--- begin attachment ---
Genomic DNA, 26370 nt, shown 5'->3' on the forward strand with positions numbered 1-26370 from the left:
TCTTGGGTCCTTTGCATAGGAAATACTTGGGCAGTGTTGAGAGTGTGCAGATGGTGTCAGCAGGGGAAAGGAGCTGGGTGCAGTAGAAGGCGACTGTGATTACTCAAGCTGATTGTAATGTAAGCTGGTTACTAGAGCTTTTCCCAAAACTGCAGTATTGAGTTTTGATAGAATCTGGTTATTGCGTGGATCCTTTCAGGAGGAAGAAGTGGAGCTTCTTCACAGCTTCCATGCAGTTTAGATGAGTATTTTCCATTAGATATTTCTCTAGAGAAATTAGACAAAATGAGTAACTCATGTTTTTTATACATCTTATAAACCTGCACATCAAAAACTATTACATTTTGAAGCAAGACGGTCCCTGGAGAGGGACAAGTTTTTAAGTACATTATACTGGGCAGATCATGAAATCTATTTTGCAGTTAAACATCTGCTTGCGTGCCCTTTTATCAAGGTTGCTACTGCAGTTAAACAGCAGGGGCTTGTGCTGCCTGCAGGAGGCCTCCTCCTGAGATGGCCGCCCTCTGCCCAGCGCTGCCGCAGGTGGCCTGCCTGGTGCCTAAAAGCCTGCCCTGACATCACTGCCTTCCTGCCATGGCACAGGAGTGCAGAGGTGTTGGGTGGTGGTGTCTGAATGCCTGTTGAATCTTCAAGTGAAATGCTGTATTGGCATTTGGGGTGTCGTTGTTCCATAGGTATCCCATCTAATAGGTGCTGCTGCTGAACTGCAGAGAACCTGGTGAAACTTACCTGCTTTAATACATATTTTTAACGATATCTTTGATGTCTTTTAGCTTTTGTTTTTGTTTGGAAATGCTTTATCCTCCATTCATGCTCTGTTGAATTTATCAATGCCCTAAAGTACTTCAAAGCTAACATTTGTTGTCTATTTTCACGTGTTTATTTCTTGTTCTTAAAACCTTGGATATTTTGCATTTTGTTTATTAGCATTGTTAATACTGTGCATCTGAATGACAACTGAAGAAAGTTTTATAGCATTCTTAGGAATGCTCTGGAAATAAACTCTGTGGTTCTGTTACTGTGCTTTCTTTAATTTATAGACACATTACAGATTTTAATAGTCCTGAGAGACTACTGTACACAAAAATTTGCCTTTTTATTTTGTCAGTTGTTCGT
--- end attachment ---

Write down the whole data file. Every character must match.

Genomic DNA, 26370 nt, shown 5'->3' on the forward strand with positions numbered 1-26370 from the left:
TCTTGGGTCCTTTGCATAGGAAATACTTGGGCAGTGTTGAGAGTGTGCAGATGGTGTCAGCAGGGGAAAGGAGCTGGGTGCAGTAGAAGGCGACTGTGATTACTCAAGCTGATTGTAATGTAAGCTGGTTACTAGAGCTTTTCCCAAAACTGCAGTATTGAGTTTTGATAGAATCTGGTTATTGCGTGGATCCTTTCAGGAGGAAGAAGTGGAGCTTCTTCACAGCTTCCATGCAGTTTAGATGAGTATTTTCCATTAGATATTTCTCTAGAGAAATTAGACAAAATGAGTAACTCATGTTTTTTATACATCTTATAAACCTGCACATCAAAAACTATTACATTTTGAAGCAAGACGGTCCCTGGAGAGGGACAAGTTTTTAAGTACATTATACTGGGCAGATCATGAAATCTATTTTGCAGTTAAACATCTGCTTGCGTGCCCTTTTATCAAGGTTGCTACTGCAGTTAAACAGCAGGGGCTTGTGCTGCCTGCAGGAGGCCTCCTCCTGAGATGGCCGCCCTCTGCCCAGCGCTGCCGCAGGTGGCCTGCCTGGTGCCTAAAAGCCTGCCCTGACATCACTGCCTTCCTGCCATGGCACAGGAGTGCAGAGGTGTTGGGTGGTGGTGTCTGAATGCCTGTTGAATCTTCAAGTGAAATGCTGTATTGGCATTTGGGGTGTCGTTGTTCCATAGGTATCCCATCTAATAGGTGCTGCTGCTGAACTGCAGAGAACCTGGTGAAACTTACCTGCTTTAATACATATTTTTAACGATATCTTTGATGTCTTTTAGCTTTTGTTTTTGTTTGGAAATGCTTTATCCTCCATTCATGCTCTGTTGAATTTATCAATGCCCTAAAGTACTTCAAAGCTAACATTTGTTGTCTATTTTCACGTGTTTATTTCTTGTTCTTAAAACCTTGGATATTTTGCATTTTGTTTATTAGCATTGTTAATACTGTGCATCTGAATGACAACTGAAGAAAGTTTTATAGCATTCTTAGGAATGCTCTGGAAATAAACTCTGTGGTTCTGTTACTGTGCTTTCTTTAATTTATAGACACATTACAGATTTTAATAGTCCTGAGAGACTACTGTACACAAAAATTTGCCTTTTTATTTTGTCAGTTGTTCGT